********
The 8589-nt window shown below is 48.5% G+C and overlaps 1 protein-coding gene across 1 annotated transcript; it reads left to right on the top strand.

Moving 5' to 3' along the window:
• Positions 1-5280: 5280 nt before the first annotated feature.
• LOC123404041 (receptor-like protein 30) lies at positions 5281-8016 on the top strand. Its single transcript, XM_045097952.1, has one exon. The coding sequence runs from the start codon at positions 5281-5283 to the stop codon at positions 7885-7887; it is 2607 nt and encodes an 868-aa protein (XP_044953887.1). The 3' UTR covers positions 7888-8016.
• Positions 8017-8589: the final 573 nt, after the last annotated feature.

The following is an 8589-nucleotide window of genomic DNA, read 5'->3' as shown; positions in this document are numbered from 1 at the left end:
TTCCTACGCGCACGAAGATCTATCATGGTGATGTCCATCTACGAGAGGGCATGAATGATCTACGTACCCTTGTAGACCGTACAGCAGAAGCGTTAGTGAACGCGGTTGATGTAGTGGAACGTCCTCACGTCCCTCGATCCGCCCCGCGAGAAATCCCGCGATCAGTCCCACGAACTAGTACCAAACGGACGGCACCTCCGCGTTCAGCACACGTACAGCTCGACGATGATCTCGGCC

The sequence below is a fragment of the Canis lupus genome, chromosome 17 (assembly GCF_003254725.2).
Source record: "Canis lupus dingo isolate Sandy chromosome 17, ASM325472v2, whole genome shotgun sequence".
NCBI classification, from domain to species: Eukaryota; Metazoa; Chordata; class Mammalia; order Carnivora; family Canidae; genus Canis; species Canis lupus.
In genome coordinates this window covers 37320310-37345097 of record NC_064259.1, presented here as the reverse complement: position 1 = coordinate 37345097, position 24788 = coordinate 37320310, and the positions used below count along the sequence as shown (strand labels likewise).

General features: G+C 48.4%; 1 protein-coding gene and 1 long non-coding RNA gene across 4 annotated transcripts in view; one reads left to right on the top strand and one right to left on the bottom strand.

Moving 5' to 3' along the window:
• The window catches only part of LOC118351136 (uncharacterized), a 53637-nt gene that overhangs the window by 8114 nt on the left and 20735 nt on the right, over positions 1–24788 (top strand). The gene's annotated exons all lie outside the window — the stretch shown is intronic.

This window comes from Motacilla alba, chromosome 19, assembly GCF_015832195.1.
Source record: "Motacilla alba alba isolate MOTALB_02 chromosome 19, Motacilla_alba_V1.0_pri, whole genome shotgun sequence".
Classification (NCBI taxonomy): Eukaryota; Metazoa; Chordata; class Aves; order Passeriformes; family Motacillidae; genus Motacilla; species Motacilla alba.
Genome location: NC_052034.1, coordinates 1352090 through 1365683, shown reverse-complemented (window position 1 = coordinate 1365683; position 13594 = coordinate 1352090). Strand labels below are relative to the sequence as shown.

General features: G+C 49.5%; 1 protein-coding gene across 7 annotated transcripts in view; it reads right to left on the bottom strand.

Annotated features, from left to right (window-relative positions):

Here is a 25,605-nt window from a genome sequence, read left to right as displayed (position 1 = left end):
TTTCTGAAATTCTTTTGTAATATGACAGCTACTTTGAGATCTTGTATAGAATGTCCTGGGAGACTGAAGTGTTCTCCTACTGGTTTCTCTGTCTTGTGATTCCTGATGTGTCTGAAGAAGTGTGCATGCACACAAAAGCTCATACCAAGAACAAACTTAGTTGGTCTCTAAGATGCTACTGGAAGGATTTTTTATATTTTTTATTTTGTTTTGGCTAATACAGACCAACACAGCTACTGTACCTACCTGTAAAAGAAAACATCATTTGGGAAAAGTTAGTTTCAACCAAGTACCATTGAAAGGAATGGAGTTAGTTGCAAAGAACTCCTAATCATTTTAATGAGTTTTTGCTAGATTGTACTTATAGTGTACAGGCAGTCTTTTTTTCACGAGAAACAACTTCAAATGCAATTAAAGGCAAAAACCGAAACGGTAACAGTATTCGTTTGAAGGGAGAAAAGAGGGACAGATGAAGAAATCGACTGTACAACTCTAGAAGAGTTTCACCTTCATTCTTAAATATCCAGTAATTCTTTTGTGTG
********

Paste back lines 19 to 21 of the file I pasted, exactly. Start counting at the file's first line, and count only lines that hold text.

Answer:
General features: G+C 49.5%; 1 protein-coding gene across 7 annotated transcripts in view; it reads right to left on the bottom strand.

Annotated features, from left to right (window-relative positions):

Here is a 25,605-nt window from a genome sequence, read left to right as displayed (position 1 = left end):